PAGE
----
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Taste-Receptors: Types, Structure, Function & Taste Transduction

by Thad Wilson, PhD
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    00:00 Taste and Smell So taste and smell often times work together but these are very separate senses.

    00:09 In fact, one comes from epithelial source, and then smell comes from a neuron.

    00:17 Taste Structure Function Relations.

    00:20 Here you need to think about what are taste buds.

    00:24 Taste buds are going to be these con clamored of different types of cells.

    00:29 Different type of cells being type 1, 2 and 3.

    00:32 All will sense a little bit different amount of various tastens.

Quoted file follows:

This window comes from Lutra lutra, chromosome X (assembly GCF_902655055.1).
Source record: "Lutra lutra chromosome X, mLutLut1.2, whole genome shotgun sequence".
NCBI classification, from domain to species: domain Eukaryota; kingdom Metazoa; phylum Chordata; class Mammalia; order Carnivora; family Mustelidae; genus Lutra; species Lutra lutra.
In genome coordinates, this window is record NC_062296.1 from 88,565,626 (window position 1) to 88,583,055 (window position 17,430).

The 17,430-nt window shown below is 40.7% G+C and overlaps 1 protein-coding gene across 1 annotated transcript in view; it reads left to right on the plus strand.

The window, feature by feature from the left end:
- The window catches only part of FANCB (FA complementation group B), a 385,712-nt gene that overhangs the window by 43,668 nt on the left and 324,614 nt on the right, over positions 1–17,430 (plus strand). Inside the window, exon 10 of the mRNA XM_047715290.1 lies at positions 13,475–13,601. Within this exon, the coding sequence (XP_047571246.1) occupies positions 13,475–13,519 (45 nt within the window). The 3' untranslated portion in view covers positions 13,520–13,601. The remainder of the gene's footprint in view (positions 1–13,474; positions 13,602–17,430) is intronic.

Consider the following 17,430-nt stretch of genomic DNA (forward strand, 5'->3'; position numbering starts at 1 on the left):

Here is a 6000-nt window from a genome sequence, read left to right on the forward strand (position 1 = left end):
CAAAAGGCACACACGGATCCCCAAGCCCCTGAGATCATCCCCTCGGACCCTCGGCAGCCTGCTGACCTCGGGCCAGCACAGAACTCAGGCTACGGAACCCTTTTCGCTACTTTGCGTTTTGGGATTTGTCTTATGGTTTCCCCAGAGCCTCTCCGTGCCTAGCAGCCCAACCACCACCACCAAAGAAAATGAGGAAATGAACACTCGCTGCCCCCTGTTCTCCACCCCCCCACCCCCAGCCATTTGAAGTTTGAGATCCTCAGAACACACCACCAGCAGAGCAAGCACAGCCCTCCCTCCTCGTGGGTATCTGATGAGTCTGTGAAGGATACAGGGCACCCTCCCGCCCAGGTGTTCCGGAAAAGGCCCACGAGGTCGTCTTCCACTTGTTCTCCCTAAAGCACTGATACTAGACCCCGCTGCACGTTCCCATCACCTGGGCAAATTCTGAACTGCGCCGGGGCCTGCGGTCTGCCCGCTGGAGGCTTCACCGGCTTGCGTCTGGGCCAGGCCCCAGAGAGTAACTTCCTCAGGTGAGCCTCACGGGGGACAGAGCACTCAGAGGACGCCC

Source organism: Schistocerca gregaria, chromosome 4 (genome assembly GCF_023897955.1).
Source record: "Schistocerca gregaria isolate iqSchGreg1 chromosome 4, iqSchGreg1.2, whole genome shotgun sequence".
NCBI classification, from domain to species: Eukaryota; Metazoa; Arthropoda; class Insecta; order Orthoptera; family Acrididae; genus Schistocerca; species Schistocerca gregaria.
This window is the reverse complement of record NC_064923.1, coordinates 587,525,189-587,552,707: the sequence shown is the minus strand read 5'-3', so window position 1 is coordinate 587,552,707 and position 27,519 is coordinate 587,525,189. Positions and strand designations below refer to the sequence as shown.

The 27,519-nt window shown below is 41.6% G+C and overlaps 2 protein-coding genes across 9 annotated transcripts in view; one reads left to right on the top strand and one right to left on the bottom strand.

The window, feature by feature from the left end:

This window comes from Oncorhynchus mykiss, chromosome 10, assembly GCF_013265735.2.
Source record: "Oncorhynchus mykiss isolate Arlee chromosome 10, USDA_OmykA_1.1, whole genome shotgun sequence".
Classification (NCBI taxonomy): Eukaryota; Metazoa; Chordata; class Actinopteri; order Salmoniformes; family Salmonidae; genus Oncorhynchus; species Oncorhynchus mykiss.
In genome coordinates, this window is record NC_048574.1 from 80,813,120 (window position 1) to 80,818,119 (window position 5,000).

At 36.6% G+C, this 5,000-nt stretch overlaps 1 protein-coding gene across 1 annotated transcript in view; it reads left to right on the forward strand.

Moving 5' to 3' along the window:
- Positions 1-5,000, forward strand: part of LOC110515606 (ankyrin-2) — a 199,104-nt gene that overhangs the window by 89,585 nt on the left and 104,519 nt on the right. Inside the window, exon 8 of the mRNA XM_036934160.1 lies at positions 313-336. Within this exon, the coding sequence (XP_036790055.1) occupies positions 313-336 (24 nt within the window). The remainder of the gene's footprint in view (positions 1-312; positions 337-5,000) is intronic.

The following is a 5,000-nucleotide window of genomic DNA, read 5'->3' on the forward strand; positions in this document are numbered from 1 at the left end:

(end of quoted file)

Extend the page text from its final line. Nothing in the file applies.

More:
00:38 These tastens are going to be items that will have complexity to them.

    00:43 And they will also allow you to sense different parts of the same food in a slightly different way which cause its unique taste.

    00:52 So let’s go through how these different types of taste receptors work.

    00:59 The first type of taste receptor senses salt.

    01:03 And this is a fairly straight forward process.

    01:06 You’ll have sodium in the interstitial fluid or in the saliva and that sodium will travel through a sodium channel.

    01:14 In fact it’s an ENaC sodium channel. One that we talk about in the kidney and other areas of the body.

    01:21 Sodium travelling through the membrane causes membrane depolarization.

    01:27 Has the membrane depolarize? Calcium is released through voltage-gated calcium channels.

    01:34 That particular calcium will then cause vesicles to dock, and fuse and release a neurotransmitter.

    01:41 That neurotransmitter is then sense by a sensory afferent nerve and will send signal back to the brain that, that was salty.